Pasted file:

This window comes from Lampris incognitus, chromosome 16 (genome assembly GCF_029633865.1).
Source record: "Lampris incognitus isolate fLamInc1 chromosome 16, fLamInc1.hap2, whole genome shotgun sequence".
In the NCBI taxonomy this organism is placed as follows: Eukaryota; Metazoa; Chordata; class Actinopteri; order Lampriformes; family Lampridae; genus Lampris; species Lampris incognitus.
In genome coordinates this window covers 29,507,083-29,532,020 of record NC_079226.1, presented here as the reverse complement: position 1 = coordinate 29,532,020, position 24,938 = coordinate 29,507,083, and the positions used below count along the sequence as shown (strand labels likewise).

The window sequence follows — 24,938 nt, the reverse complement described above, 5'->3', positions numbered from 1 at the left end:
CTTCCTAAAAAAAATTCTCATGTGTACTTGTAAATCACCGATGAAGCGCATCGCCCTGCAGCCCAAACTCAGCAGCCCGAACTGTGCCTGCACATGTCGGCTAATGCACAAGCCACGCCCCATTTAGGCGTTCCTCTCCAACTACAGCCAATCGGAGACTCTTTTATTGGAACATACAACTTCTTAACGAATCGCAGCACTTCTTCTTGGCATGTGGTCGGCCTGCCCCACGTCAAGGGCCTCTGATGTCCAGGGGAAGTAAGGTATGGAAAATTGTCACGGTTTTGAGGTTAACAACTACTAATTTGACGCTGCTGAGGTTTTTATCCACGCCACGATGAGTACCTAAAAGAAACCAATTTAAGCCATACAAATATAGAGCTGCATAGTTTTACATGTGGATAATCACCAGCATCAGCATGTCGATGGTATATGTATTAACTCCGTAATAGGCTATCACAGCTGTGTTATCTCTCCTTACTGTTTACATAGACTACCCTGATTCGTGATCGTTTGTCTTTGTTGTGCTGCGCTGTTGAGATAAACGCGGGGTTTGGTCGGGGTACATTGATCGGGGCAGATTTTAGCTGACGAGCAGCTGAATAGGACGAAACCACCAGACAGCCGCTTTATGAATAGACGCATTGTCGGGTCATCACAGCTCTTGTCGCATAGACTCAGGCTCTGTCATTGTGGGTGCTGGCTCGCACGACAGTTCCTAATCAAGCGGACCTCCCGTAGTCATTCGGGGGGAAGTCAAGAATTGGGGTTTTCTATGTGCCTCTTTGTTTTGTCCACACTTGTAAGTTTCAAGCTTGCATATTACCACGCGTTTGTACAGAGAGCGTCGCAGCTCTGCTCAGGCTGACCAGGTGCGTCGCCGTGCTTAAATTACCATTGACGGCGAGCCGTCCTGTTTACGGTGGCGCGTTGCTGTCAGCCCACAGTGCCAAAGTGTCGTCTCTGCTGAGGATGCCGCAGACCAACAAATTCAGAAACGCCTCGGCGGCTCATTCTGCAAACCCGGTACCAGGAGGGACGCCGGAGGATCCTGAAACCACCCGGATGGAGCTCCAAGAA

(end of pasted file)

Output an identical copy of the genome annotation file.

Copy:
This window comes from Lampris incognitus, chromosome 16 (genome assembly GCF_029633865.1).
Source record: "Lampris incognitus isolate fLamInc1 chromosome 16, fLamInc1.hap2, whole genome shotgun sequence".
In the NCBI taxonomy this organism is placed as follows: Eukaryota; Metazoa; Chordata; class Actinopteri; order Lampriformes; family Lampridae; genus Lampris; species Lampris incognitus.
In genome coordinates this window covers 29,507,083-29,532,020 of record NC_079226.1, presented here as the reverse complement: position 1 = coordinate 29,532,020, position 24,938 = coordinate 29,507,083, and the positions used below count along the sequence as shown (strand labels likewise).

The window sequence follows — 24,938 nt, the reverse complement described above, 5'->3', positions numbered from 1 at the left end:
CTTCCTAAAAAAAATTCTCATGTGTACTTGTAAATCACCGATGAAGCGCATCGCCCTGCAGCCCAAACTCAGCAGCCCGAACTGTGCCTGCACATGTCGGCTAATGCACAAGCCACGCCCCATTTAGGCGTTCCTCTCCAACTACAGCCAATCGGAGACTCTTTTATTGGAACATACAACTTCTTAACGAATCGCAGCACTTCTTCTTGGCATGTGGTCGGCCTGCCCCACGTCAAGGGCCTCTGATGTCCAGGGGAAGTAAGGTATGGAAAATTGTCACGGTTTTGAGGTTAACAACTACTAATTTGACGCTGCTGAGGTTTTTATCCACGCCACGATGAGTACCTAAAAGAAACCAATTTAAGCCATACAAATATAGAGCTGCATAGTTTTACATGTGGATAATCACCAGCATCAGCATGTCGATGGTATATGTATTAACTCCGTAATAGGCTATCACAGCTGTGTTATCTCTCCTTACTGTTTACATAGACTACCCTGATTCGTGATCGTTTGTCTTTGTTGTGCTGCGCTGTTGAGATAAACGCGGGGTTTGGTCGGGGTACATTGATCGGGGCAGATTTTAGCTGACGAGCAGCTGAATAGGACGAAACCACCAGACAGCCGCTTTATGAATAGACGCATTGTCGGGTCATCACAGCTCTTGTCGCATAGACTCAGGCTCTGTCATTGTGGGTGCTGGCTCGCACGACAGTTCCTAATCAAGCGGACCTCCCGTAGTCATTCGGGGGGAAGTCAAGAATTGGGGTTTTCTATGTGCCTCTTTGTTTTGTCCACACTTGTAAGTTTCAAGCTTGCATATTACCACGCGTTTGTACAGAGAGCGTCGCAGCTCTGCTCAGGCTGACCAGGTGCGTCGCCGTGCTTAAATTACCATTGACGGCGAGCCGTCCTGTTTACGGTGGCGCGTTGCTGTCAGCCCACAGTGCCAAAGTGTCGTCTCTGCTGAGGATGCCGCAGACCAACAAATTCAGAAACGCCTCGGCGGCTCATTCTGCAAACCCGGTACCAGGAGGGACGCCGGAGGATCCTGAAACCACCCGGATGGAGCTCCAAGAA